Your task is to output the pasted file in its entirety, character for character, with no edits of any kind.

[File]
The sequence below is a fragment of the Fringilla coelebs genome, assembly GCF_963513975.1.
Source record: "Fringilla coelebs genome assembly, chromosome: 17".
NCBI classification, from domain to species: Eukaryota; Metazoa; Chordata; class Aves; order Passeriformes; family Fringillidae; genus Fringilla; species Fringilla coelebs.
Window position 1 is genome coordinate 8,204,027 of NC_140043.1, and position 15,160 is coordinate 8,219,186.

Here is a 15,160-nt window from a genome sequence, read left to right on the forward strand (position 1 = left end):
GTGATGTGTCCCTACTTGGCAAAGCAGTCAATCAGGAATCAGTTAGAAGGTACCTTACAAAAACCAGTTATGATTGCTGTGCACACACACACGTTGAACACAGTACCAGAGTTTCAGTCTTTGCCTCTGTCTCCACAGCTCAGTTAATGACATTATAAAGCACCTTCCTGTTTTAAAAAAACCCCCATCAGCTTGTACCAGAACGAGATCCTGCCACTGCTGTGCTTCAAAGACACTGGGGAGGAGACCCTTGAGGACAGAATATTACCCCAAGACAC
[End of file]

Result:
The sequence below is a fragment of the Fringilla coelebs genome, assembly GCF_963513975.1.
Source record: "Fringilla coelebs genome assembly, chromosome: 17".
NCBI classification, from domain to species: Eukaryota; Metazoa; Chordata; class Aves; order Passeriformes; family Fringillidae; genus Fringilla; species Fringilla coelebs.
Window position 1 is genome coordinate 8,204,027 of NC_140043.1, and position 15,160 is coordinate 8,219,186.

Here is a 15,160-nt window from a genome sequence, read left to right on the forward strand (position 1 = left end):
GTGATGTGTCCCTACTTGGCAAAGCAGTCAATCAGGAATCAGTTAGAAGGTACCTTACAAAAACCAGTTATGATTGCTGTGCACACACACACGTTGAACACAGTACCAGAGTTTCAGTCTTTGCCTCTGTCTCCACAGCTCAGTTAATGACATTATAAAGCACCTTCCTGTTTTAAAAAAACCCCCATCAGCTTGTACCAGAACGAGATCCTGCCACTGCTGTGCTTCAAAGACACTGGGGAGGAGACCCTTGAGGACAGAATATTACCCCAAGACAC